I was rebuked yesterday, reminded that the repetition of Christian-sounding phrases doesn’t always communicate exactly what I think they do. In meeting with someone for counseling, I encouraged them to “kill your sin!” only to be met with questions and misunderstanding. You see, it turns out that just saying “kill your sin” doesn’t actually tell anyone what that means. It’s not as if sin is a physical thing that can be taken outside and shoved off a cliff. So what does it mean to kill sin?

Simply put…

The Perfect(ionism) Excuse, part 3 in a series on sanctification …

Do you believe that it is possible to overcome a besetting sin in your life?  And do you believe that this conquering is possible in this life?  If your answer is no, or a highly qualified “yes”, what is it that keeps you from answering instead with a resolute, unqualified “yes”?  And is that hesitation truly consistent with what Scripture says is possible for the sons and daughters of the living God?

If you are Reformed in your theology, or are familiar with different denominational takes on this topic, the term “perfectionism” may have come to mind in light of these questions.  Suffice it to say, I am not advocating the idea that Christians can attain a state of sinless perfection in this life, even with regard to willful sins.  The closer we draw to Christ, the more aware we become of sins which had been lurking undetected in our hearts, the kind which eventually give rise to overt and obvious sin (Matthew 5:21-22).  These words from Psalm 139 are appropriate to pray until our dying day: “Search me, O God, and know my heart.  Try me and know my anxious thoughts!  And see if there is any offensive way in […]

A Letter to the Doubting Christian

Dear Mr. Doubting,

Thank you for your last letter. It was honest and, I am sure, difficult to write. I myself have frequently been where you are–asking questions, doubtful about the truth, searching for certainty, unsure of my own belief. Doubt has many channels into the heart, and I too am familiar with the tidal wave of inquisitiveness that seems to fill them all. I have wondered at times if I would ever recover. Such is the tragic position many Christians find themselves in. They are, by all accounts, the unstable man, “like a wave of the sea that is driven and tossed by the wind” (James 1:6).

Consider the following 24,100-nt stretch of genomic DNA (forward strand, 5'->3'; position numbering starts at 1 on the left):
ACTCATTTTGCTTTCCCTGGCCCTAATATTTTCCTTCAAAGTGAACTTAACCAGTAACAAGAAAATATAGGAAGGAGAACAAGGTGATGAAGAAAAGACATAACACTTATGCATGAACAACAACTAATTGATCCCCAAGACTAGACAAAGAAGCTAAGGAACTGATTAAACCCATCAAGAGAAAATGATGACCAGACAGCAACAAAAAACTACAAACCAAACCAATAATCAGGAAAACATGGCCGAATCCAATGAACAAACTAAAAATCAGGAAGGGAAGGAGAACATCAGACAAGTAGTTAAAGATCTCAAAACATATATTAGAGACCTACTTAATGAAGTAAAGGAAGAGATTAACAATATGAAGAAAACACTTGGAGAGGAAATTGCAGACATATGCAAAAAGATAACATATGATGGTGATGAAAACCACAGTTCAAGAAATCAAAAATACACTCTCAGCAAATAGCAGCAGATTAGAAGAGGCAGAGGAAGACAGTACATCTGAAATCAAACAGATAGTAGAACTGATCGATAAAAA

Now, let me be clear. It isn’t the asking of questions that concerns me. By all means ask questions! If we’re to have an informed faith–which Christianity is in desperate need of today–we must have an inquisitive faith. Nor is it difficulty of mind that troubles me. After all, as one of Job’s friends asked, “Can you find out the deep things of God?” (Job 11:7), and, as Peter noted, even some of Paul’s writings are “hard to understand” (2 Peter 3:16). Neither is it ignorance concerning unrevealed things, “How unsearchable are his judgments […]

Our Father’s Likeness

What is your gut reaction, honestly, when you hear the phrase: “Obedience to God’s law”?  Do you smile, or do you cringe?  And why?

In the previous entry on this subject, we considered our tendency to think of the Lord Jesus in terms more appropriate to Superman than to the Savior.  We appreciate that he’s saved us from God’s wrath against us as sinners, but we struggle to surrender the autonomy which is the essence of our sinfulness.  We want rescue more than we want redemption.  Yet Scripture teaches us that salvation in Christ is about far more than being rescued from the consequences of our sin.  Salvation has to do not only with what we’re saved from, but what we’re saved for: a life lived more and more in keeping with God’s moral law.

Sadly, however, when so many Christians hear the word “law” in a discussion about God, they bristle.  In our contemporary Christian culture, the word has become synonymous with legalism.  Legalism, however, is an abuse of God’s law resulting from its being redacted or reduced (Deuteronomy 4:1-2; Matthew 5:19.)  Abusing God’s word is inevitably abusive to God’s people.

Relationally cold, unnecessarily strict homes and churches are spiritual dungeons in […]